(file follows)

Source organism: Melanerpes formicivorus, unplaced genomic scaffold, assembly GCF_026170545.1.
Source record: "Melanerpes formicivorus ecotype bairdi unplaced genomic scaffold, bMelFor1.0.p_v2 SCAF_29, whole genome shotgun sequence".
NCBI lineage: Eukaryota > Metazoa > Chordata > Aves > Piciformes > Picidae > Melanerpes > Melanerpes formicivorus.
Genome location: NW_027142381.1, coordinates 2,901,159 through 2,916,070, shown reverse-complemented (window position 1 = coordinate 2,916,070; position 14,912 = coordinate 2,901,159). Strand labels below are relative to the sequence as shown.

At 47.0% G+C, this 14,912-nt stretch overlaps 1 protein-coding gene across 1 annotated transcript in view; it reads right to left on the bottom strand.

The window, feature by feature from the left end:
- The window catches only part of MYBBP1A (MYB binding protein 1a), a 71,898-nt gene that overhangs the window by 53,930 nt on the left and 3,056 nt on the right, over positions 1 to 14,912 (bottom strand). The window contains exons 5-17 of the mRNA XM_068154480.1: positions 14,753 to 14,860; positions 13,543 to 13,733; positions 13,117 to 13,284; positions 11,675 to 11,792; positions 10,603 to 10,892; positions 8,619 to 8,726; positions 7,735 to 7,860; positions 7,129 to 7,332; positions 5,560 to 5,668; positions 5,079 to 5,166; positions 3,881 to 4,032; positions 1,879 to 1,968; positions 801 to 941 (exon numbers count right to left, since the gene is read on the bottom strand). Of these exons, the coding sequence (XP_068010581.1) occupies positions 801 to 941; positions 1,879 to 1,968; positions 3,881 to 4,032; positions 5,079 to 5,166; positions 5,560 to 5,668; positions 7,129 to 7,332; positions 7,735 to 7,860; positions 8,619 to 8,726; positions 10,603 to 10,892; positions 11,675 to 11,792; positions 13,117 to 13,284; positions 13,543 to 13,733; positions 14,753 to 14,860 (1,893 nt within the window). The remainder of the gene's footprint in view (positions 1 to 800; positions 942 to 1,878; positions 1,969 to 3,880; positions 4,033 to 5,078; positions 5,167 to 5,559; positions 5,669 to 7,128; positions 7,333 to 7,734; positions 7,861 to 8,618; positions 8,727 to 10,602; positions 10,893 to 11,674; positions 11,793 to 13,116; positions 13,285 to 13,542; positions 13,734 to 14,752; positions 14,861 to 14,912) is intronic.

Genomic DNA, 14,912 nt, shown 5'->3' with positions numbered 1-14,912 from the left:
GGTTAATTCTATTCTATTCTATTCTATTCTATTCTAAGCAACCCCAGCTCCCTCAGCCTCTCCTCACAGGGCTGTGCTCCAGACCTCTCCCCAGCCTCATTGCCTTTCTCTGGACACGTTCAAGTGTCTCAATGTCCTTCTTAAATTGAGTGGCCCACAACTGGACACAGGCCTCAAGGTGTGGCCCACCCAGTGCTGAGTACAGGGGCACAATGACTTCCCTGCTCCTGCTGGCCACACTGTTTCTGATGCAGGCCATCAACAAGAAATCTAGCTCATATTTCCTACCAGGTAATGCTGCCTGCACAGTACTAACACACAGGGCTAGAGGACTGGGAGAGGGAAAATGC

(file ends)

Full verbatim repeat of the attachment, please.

Source organism: Melanerpes formicivorus, unplaced genomic scaffold, assembly GCF_026170545.1.
Source record: "Melanerpes formicivorus ecotype bairdi unplaced genomic scaffold, bMelFor1.0.p_v2 SCAF_29, whole genome shotgun sequence".
NCBI lineage: Eukaryota > Metazoa > Chordata > Aves > Piciformes > Picidae > Melanerpes > Melanerpes formicivorus.
Genome location: NW_027142381.1, coordinates 2,901,159 through 2,916,070, shown reverse-complemented (window position 1 = coordinate 2,916,070; position 14,912 = coordinate 2,901,159). Strand labels below are relative to the sequence as shown.

At 47.0% G+C, this 14,912-nt stretch overlaps 1 protein-coding gene across 1 annotated transcript in view; it reads right to left on the bottom strand.

The window, feature by feature from the left end:
- The window catches only part of MYBBP1A (MYB binding protein 1a), a 71,898-nt gene that overhangs the window by 53,930 nt on the left and 3,056 nt on the right, over positions 1 to 14,912 (bottom strand). The window contains exons 5-17 of the mRNA XM_068154480.1: positions 14,753 to 14,860; positions 13,543 to 13,733; positions 13,117 to 13,284; positions 11,675 to 11,792; positions 10,603 to 10,892; positions 8,619 to 8,726; positions 7,735 to 7,860; positions 7,129 to 7,332; positions 5,560 to 5,668; positions 5,079 to 5,166; positions 3,881 to 4,032; positions 1,879 to 1,968; positions 801 to 941 (exon numbers count right to left, since the gene is read on the bottom strand). Of these exons, the coding sequence (XP_068010581.1) occupies positions 801 to 941; positions 1,879 to 1,968; positions 3,881 to 4,032; positions 5,079 to 5,166; positions 5,560 to 5,668; positions 7,129 to 7,332; positions 7,735 to 7,860; positions 8,619 to 8,726; positions 10,603 to 10,892; positions 11,675 to 11,792; positions 13,117 to 13,284; positions 13,543 to 13,733; positions 14,753 to 14,860 (1,893 nt within the window). The remainder of the gene's footprint in view (positions 1 to 800; positions 942 to 1,878; positions 1,969 to 3,880; positions 4,033 to 5,078; positions 5,167 to 5,559; positions 5,669 to 7,128; positions 7,333 to 7,734; positions 7,861 to 8,618; positions 8,727 to 10,602; positions 10,893 to 11,674; positions 11,793 to 13,116; positions 13,285 to 13,542; positions 13,734 to 14,752; positions 14,861 to 14,912) is intronic.

Genomic DNA, 14,912 nt, shown 5'->3' with positions numbered 1-14,912 from the left:
GGTTAATTCTATTCTATTCTATTCTATTCTATTCTAAGCAACCCCAGCTCCCTCAGCCTCTCCTCACAGGGCTGTGCTCCAGACCTCTCCCCAGCCTCATTGCCTTTCTCTGGACACGTTCAAGTGTCTCAATGTCCTTCTTAAATTGAGTGGCCCACAACTGGACACAGGCCTCAAGGTGTGGCCCACCCAGTGCTGAGTACAGGGGCACAATGACTTCCCTGCTCCTGCTGGCCACACTGTTTCTGATGCAGGCCATCAACAAGAAATCTAGCTCATATTTCCTACCAGGTAATGCTGCCTGCACAGTACTAACACACAGGGCTAGAGGACTGGGAGAGGGAAAATGC